26 April 2017
magical new production
by Sandra Bowdler
|Mozart: Die Zauberflöte
Opera Australia, Sydney Opera House
18 March 2006
For the 50th Anniversary of Opera Australia (in various guises) and the 250th anniversary of Mozart's birth, the company has produced a, yes, truly magical new production of The Magic Flute. Directed by formerly expatriate Australian David Freeman, whose many significant productions include the Kirov's memorable Fiery Angel, it incorporates the talents of Legs on the Wall, a "physical theatre company" which specialises in spectacular dance and acrobatic movements. Some doubts had been expressed as to how well the operatic and circus-style genres would mesh, but in general it all worked brilliantly.
During the overture, the curtain opened in three directions, like an expanding window, to reveal a lush misty green setting, rather like Yodda's homeworld, with many trees and twisted vines, and strange birdlike forms flitting about them. Tamino entered in a richly embroidered red Chinese gown, to be pursued by a large dragon coming at him in sections - its head from the back, a claw from one side, body from the other. The three ladies, coutured like a cross between Valkyries and B-movie queens of outer space, dispatched a piece each. The Queen of the Night descended from above, seated on a crescent moon and resplendent in a shimmering silver-blue decollettée gown (it was a bit of a worry when Tamino seemed to get lost underneath this). Throughout much of the action, the greeny-grey acrobats contorted themselves among the vines, often at great heights; only during O zittre nicht from the star-flaming queen did this become distracting.
Papageno was got up to resemble an ungainly chicken, with long drooping nose/beak, pot belly, plus fours and splayed feet. He appeared with a portable barbecue and 6-pack of a well known Australian brand of beer; not for the first time, we were regaled with a broad Australian caricature representing the Common Man. The three boys appeared first in casual outfits of baggy shorts and t-shirts with scooters and a skate board, next in pyjamas (one with a teddy) and finally in private school uniforms with straw boaters: a more subtle but still recognizably Australian depiction. Within the temple, a paneled wall filled the back of the stage, with eighteenth century Masonic motifs on some of the panels. Sarastro and his male followers wore impressive red and yellow robes. The ladies of the court however were rather bizarrely clad in white veils and a great assortment of skirts and jackets, some of them recalling Middle Eastern airline cabin crews. Tamino and Papageno were confined within a sort of wooden cabin opening off the back wall, which revolved alarmingly at suitably dramatic moments.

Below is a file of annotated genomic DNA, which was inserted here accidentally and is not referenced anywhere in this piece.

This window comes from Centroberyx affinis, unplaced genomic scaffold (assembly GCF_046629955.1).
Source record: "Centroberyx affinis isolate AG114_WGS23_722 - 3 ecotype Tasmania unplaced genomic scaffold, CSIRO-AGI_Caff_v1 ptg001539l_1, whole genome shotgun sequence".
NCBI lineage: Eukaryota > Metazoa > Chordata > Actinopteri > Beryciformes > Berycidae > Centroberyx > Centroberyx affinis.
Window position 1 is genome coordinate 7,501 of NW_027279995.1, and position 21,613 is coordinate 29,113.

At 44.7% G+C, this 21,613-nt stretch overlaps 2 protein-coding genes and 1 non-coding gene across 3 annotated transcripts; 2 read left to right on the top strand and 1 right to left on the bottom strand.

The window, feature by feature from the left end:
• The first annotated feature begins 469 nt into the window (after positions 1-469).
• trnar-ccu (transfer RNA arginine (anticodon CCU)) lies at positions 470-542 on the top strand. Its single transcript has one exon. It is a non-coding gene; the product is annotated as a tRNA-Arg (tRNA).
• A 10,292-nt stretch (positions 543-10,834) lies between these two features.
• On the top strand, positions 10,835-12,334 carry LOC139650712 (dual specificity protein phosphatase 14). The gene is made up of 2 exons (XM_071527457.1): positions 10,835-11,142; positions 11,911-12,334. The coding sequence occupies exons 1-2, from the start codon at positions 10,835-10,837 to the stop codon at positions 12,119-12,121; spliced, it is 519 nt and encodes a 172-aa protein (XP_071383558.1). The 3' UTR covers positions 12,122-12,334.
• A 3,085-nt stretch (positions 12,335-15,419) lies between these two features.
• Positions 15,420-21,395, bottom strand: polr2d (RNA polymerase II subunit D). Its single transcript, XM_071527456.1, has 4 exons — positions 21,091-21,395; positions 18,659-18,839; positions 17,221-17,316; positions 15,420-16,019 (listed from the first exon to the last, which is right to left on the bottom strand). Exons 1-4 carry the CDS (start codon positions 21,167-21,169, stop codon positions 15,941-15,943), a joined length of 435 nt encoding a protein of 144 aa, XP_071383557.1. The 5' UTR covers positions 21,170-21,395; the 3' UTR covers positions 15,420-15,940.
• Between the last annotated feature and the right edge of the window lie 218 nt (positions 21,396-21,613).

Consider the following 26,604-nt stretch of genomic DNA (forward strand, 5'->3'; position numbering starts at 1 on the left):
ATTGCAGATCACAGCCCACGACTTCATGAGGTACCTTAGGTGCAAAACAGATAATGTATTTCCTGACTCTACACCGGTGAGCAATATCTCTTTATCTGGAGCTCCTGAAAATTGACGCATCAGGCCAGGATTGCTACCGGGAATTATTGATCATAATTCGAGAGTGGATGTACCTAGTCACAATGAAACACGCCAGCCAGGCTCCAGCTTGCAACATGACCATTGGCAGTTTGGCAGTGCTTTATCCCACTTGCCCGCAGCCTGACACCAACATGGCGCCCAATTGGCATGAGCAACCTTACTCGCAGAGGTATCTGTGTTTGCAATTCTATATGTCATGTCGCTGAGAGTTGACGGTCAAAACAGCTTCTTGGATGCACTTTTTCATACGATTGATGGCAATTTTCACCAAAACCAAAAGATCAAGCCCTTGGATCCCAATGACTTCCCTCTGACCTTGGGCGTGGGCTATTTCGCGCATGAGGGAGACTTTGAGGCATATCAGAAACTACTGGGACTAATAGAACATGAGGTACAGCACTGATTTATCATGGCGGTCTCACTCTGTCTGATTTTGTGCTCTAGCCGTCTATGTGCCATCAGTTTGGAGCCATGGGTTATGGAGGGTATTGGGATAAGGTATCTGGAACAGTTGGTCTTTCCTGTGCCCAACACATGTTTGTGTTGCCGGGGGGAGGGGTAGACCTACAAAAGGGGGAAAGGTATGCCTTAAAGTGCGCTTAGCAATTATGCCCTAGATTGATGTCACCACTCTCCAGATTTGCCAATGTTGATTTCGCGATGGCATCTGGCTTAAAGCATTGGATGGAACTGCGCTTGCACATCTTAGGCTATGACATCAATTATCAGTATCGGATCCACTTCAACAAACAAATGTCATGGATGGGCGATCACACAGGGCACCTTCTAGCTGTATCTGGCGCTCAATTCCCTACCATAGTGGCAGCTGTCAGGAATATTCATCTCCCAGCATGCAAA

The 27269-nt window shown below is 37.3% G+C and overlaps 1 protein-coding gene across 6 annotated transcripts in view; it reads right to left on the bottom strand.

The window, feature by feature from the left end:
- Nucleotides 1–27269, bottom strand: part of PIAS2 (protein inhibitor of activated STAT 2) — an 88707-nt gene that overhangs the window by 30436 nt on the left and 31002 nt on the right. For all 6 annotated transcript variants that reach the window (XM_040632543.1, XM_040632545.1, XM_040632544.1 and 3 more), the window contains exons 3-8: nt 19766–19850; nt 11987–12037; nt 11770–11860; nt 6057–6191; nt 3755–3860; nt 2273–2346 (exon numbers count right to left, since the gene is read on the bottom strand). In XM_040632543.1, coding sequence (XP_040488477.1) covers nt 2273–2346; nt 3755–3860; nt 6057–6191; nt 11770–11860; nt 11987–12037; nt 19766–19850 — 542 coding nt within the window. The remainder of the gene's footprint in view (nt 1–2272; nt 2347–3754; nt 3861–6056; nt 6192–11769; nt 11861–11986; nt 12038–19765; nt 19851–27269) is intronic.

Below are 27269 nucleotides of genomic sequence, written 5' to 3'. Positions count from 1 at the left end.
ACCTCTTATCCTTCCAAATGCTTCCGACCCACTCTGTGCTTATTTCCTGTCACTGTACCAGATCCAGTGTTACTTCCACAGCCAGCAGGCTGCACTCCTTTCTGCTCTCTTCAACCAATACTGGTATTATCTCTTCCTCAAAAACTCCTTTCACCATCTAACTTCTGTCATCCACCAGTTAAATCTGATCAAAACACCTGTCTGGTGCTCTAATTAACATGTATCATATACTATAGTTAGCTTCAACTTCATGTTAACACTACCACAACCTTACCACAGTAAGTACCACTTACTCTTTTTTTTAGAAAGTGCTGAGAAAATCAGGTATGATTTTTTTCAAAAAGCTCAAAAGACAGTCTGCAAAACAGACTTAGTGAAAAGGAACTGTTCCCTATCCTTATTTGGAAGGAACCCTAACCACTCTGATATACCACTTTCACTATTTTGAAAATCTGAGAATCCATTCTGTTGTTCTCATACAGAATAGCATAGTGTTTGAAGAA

Presenting The Magic Flute for 21st century audiences does contain
some challenges in dealing with what can be read as unappealing sexist
and racist attitudes. This production did not completely avoid these problems,
choosing to move quickly past those moments in the libretto. The arias
were sung in German (with English surtitles) with spoken dialogue in English,
somewhat modified to curtail some of those moments as well as to impart
local flavour. Interestingly, when Monostatos was accused of having a
soul as black as his face, the audience laughed, apparently at the absurdity
of such an idea, which is encouraging.
The Australian Opera and Ballet Orchestra was conducted by OA's artistic director, Richard Hickox. His reading of the overture was delicate and well paced, and the playing continued to be graceful and economical without being too spare throughout. Tenor Jaewoo Kim presented a suitably dashing figure and sang sturdily, if not absolutely securely. For this matinee performance, soprano Hye Seoung Kwon made her debut, replacing the A cast Emma Matthews. Her voice was surprisingly full and rounded for someone with such a slight frame, and while not completely controlled, certainly promises great things for the future. Amelia Farrugia was a glittering Queen of the Night, even if her high Fs were not quite there. Stephen Richardson on the other hand was totally comfortable with Sarostro's lowest notes, and projected the appropriate benevolent authority. Likewise, Jud Arthur's Speaker was resonant and stalwart. Monostatos is a difficult role to bring off; he can be a total buffoon or totally menacing. Kanen Breen leaned towards the latter end of the spectrum, making Alles fühlt der Liebe Freuden really creepy. The Three Ladies were sung with feisty enthusiasm; at this performance, Sally-Anne Russell was indisposed ... and so was her cover. Dominica Matthews (mezzo soprano) sat to one side of the stage with her leg in a plaster cast, and sang the role, while Elisa Wilson (soprano) acted, mimed the singing, and spoke the dialogue. Robert Adam, Harrison Collins and Nathan Greentree were the three enchanting trebles.
It was pleasing that this was such a comparatively youthful production. The singing was provided by a relatively young cast, the production was inventive and full of fresh details. This Saturday afternoon performance had quite a large number of children in the audience who were well behaved and seemed to enjoy the show. This all bodes well for future performances and future opera-loving audiences.
|© 2006 Sandra Bowdler|